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I love it when science gives us something to smile about. It’s not all just dystopian futures and killer robots but sometimes it’s cars powered by espresso. The Volkswagen Scirocco is powered by coffee grounds that go through a fairly complex processing system that derives energy from them to power the car. While I don’t suspect that you should look forward to a coffee bean powered car, I still think it’s pretty great to see the ingenuity it took to make this slurping speedster. Another example of how machines and humans are becoming more and more alike: we both need that pick me up first thing in the morning.

The new Tron Legacy trailer. I need a neon suit!

Posted March 10, 2010 by wiredthroughwords
Categories: Computers, movies, Science-fiction, Technology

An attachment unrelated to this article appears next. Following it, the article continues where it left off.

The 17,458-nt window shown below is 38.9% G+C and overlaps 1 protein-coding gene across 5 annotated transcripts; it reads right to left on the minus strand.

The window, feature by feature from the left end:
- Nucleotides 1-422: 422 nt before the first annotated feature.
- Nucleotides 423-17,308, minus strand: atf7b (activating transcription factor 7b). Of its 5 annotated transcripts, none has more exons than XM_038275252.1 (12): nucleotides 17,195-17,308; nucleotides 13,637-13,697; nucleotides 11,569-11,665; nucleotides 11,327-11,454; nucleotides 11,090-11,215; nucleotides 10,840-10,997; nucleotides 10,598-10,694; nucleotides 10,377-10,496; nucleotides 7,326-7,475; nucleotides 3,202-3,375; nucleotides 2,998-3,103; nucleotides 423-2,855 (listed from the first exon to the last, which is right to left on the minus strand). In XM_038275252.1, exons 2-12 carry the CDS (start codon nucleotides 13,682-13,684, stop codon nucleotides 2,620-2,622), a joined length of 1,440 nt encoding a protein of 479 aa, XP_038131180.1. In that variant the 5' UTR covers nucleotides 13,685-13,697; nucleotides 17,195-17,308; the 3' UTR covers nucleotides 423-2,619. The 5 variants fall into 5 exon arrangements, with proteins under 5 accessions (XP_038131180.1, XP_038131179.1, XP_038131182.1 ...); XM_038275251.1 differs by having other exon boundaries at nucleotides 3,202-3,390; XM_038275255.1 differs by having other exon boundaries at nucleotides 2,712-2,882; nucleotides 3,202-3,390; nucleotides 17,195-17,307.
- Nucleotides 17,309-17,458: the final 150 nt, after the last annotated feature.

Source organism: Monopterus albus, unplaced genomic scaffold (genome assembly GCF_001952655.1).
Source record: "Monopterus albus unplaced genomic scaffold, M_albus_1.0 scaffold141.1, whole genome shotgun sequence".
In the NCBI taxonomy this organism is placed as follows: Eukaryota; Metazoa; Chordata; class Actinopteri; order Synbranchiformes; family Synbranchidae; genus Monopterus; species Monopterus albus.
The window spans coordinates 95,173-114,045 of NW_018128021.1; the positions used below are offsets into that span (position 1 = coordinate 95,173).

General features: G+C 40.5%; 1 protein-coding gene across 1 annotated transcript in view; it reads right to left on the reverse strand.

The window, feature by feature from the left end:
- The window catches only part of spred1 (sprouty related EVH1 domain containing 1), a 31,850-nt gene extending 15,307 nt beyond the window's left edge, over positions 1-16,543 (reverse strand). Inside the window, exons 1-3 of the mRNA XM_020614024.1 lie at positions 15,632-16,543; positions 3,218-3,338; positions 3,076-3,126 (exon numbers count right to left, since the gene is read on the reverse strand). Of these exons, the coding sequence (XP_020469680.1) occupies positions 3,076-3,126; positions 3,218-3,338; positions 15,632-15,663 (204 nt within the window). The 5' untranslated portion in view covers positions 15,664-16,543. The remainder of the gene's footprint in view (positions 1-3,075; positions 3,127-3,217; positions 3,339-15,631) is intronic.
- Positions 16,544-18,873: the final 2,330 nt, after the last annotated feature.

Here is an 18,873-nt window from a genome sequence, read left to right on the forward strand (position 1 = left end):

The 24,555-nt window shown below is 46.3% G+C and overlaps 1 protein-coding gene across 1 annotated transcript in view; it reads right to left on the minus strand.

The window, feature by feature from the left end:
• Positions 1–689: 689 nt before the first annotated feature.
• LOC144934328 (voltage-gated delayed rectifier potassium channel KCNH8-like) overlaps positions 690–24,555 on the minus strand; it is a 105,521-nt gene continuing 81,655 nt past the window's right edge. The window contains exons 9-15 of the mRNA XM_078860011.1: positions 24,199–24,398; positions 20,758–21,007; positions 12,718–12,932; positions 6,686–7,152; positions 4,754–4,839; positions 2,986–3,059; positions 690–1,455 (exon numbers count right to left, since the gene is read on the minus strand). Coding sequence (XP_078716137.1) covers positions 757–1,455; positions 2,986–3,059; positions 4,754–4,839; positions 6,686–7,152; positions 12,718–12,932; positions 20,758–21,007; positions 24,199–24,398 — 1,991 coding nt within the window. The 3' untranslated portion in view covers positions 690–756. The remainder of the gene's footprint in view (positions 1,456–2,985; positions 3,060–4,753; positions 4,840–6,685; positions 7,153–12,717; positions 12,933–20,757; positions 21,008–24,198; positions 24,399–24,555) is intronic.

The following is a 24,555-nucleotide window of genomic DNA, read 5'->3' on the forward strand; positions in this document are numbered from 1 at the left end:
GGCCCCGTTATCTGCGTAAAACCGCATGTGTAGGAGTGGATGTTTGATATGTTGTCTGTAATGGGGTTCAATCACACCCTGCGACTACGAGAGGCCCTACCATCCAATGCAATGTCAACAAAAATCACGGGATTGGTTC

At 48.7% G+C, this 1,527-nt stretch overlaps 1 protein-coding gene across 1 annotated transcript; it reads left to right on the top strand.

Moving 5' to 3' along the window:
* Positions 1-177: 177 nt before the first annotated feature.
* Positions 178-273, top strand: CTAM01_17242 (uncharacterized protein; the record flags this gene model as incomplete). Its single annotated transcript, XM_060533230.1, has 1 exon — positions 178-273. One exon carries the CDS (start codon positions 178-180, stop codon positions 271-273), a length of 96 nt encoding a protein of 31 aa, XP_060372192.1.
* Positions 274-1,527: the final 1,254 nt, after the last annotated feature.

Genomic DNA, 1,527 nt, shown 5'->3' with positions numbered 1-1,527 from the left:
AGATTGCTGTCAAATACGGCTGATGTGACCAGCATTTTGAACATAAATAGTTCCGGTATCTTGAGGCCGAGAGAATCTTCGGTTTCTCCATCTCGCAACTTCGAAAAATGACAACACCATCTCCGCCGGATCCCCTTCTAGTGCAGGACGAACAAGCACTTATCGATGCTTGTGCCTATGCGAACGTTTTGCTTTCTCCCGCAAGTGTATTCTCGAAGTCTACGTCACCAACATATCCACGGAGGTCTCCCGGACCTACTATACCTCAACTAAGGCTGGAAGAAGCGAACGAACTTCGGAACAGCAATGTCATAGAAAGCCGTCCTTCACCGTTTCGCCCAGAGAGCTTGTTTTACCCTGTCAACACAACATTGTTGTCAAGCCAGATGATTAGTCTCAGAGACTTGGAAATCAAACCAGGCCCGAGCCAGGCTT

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I love Tron. Its color scheme, its imaginative portrayal of the life inside a computer, and its gladiator games! Now, we finally get a new trailer that shows more than the VFX test shown at 2009 ComiCon. All I have to say is… well, I’d have to pick my jaw up off the floor to actually verbalize and even then I don’t know if I could put my racing thoughts into words. Tron is back and in a big way though I have to admit that I am a bit disappointed with the costuming. The original code costume design glowed brilliantly but these have gone for a sleeker, black motorcycle gear with running streaks of neon reminiscent of circuitry. The new light bikes open up a fifty gallon drum of ass whoopage and dumps it all over us. What I worry about is the story and whether Disney will muck up all the works. What I am not worried about is the music. When it kicks in you will feel the force of a dozen teravolts of cool slam your eardrums. Though what else could you expect when Daft Punk is doing to music for the movie? Well, I’ll keep my hopes up and follow this film as it progresses and I’ll have plenty of time to do that since the film comes out in December.